Updated: Nov 30
Not only is cervical mucus an indicator of fertility, it is essential to enable conception to occur. Cervical mucus nourishes the sperm, protects them from the natural acidity of the vagina and guides them towards the egg.
The oestrogen peak, which stimulates the production of fertile mucus, usually starts about 6 days before ovulation. In response to this oestrogen, specialised glands in the cervix produce different types of mucus. The cervical mucus produced at infertile times (ie. all times except ovulation) is called G-type mucus. It is produced low down in the cervix, close to the vagina. It is thick, pasty and impenetrable, and it blocks the sperm’s entrance to the vagina.
As oestrogen levels rise, the more liquid L-type mucus is produced slightly higher in the cervix. This causes the vagina to feel more wet and sticky. The function of the L-mucus is to filter out some of the abnormal or poor quality sperm before they reach the uterus.
As ovulation approaches, a stretchy, slippery type of mucus, known as S-mucus, is produced even higher up in the cervix. S-mucus looks like stretchy egg-white. Sperm can survive up to 5 days in this mucus, and its consistency helps the sperm on their journey to the fallopian tubes.
If you are noticing S-type mucus, you are probably only a couple of days away from ovulation, and it’s the ideal time to try and conceive.
Finally, as ovulation is imminent, the mucus loses its stretch as the cervix produces P-mucus from the very top of the cervical canal. P-mucus derives its name from its rich potassium content. It activates sperm as they pass through the cervix to the uterus, giving them a final push!
The easiest way to evaluate the quality of the cervical mucus is to collect some on the fingers and see how much elasticity there is as the fingers are drawn apart.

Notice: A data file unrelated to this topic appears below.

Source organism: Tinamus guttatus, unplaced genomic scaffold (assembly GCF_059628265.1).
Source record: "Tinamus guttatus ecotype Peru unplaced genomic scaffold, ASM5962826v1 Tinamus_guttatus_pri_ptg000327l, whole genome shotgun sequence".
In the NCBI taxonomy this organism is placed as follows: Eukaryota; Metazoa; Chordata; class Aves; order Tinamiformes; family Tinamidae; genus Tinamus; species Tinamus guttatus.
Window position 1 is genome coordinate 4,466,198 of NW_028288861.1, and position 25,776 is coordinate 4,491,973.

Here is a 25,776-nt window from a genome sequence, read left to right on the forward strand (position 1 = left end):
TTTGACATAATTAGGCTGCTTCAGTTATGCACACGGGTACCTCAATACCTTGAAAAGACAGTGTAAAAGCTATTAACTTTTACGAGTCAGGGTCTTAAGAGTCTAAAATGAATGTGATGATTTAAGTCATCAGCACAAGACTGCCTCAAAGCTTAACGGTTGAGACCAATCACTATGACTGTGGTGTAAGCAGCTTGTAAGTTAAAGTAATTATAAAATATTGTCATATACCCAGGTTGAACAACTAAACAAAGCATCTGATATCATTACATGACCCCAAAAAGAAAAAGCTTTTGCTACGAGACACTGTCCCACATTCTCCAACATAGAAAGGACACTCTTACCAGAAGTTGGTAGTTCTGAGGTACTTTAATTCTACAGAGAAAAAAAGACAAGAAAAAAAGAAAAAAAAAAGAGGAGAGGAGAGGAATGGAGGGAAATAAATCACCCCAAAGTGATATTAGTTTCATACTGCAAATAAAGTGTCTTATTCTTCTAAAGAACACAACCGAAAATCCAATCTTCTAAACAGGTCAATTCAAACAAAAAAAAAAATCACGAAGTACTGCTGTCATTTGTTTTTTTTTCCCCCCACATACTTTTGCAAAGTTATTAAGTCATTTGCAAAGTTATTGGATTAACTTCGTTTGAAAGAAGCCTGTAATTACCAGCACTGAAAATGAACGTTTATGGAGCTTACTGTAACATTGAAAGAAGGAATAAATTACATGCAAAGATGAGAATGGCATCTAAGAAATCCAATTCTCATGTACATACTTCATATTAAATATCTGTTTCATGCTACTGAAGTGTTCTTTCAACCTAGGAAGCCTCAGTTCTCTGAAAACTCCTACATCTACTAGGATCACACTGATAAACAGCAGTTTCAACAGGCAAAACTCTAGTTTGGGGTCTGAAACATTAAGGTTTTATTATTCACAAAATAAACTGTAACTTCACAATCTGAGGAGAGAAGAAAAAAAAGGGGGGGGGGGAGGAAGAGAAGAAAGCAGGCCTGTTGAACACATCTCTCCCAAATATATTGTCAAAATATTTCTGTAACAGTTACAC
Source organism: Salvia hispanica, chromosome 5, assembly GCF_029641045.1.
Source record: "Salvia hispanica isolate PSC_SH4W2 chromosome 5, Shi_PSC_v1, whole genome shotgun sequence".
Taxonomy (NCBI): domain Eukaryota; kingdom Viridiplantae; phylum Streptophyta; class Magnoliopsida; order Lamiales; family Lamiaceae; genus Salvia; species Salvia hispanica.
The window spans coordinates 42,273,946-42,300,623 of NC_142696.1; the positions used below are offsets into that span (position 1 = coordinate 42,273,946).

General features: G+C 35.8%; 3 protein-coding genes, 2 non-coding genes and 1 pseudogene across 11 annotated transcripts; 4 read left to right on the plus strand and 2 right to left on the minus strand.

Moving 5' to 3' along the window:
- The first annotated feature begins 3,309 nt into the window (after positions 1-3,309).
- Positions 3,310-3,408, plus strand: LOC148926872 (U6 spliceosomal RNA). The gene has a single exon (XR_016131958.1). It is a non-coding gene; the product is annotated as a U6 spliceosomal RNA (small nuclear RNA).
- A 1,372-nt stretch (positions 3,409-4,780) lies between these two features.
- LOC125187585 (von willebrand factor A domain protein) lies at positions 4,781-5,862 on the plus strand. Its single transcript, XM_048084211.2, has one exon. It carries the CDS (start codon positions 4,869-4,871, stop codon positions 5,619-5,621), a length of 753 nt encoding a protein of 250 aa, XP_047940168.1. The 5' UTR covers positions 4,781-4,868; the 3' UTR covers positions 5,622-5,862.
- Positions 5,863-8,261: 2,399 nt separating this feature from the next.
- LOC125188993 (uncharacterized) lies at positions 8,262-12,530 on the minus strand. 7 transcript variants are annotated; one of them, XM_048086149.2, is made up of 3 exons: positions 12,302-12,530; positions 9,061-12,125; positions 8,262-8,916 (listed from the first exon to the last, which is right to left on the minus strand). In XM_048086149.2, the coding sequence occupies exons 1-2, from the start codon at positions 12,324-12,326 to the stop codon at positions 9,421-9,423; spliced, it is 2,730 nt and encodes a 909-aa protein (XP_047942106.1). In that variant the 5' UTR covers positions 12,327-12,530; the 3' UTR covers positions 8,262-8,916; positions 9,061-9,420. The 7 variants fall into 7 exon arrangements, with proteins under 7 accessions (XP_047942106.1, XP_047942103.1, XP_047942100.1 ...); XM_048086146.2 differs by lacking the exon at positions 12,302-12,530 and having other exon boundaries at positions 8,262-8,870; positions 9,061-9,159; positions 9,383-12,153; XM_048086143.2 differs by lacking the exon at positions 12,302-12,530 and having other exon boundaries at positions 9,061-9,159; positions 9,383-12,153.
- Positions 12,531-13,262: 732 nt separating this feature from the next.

The importance of recognising the changes in the fertile mucus lies in the fact that it precedes ovulation and therefore allows a woman to identify her most fertile window. The last day of fertile mucus is the day of peak fertility – the day before or the day the egg is released. Although the egg is the largest single cell in the body, It is one of the shortest-lived, being fertilisable for only 6-12 hours. Sperm, on the other hand, can survive up to 5 days in the female reproductive tract, although they are most able to fertilise the egg in the first 48 hours of delivery to the vagina. By allowing the sperm to travel up the cervical canal to the fallopian tubes in the days before ovulation, it ensures that hundreds of eager sperm should be lying in wait. Some studies have indicated that the day of sexual intercourse which leads to the highest conception rate is, in fact, two days before ovulation.
There are some medications that have an adverse effect on the cervical mucus and may hinder conception:-
👉 Antihistamines dry up mucus membranes all over the body, so, if you regularly take these, you might find you don’t notice your cervical mucus.
👉 Antibiotics can promote an overgrowth of candida or thrush. If severe, this may mask any evidence of fertile mucus.
👉 Some women may experience impaired fertility after stopping the combined oral contraceptive pill, even after the return of regular periods. It appears that the mucus produced by the cervix in these women is largely G-type, even though ovulation may be occurring, so sperm cannot gain entry to the cervix. This may last for up to 30 months after coming off the pill.
👉 Clomid, a fertility drug which stimulates pituitary activity, is anti-oestrogenic and it inhibits the mucus/producing glands in the cervix.
👉 NSAIDs lower prostaglandin levels and can influence the menstrual cycle and cause the fertile mucus to become scanty.
👉 Antidepressants, including SSRIs, can also reduce the number of days that cervical mucus appears.
At the core of Chinese medicine is the concept of Yin and Yang. Yin is cooling and moistening, whilst Yang is warming and drying. In Chinese medicine, oestrogen is a Yin hormone and progesterone is a Yang hormone. As oestrogen levels in the menstrual cycle rise, fertile mucus is produced and fertility reaches its peak. Therefore fertility mucus is Yin. Having sufficient Yin is also important for egg quality and the thickness of the endometrium.
If your fertile mucus is scanty or does not appear, Chinese medicine can help by supplementing the Yin and increasing oestrogen levels.
To book an appointment, you can call Conceive Clinic on 07957 641946 or email us on email@example.com.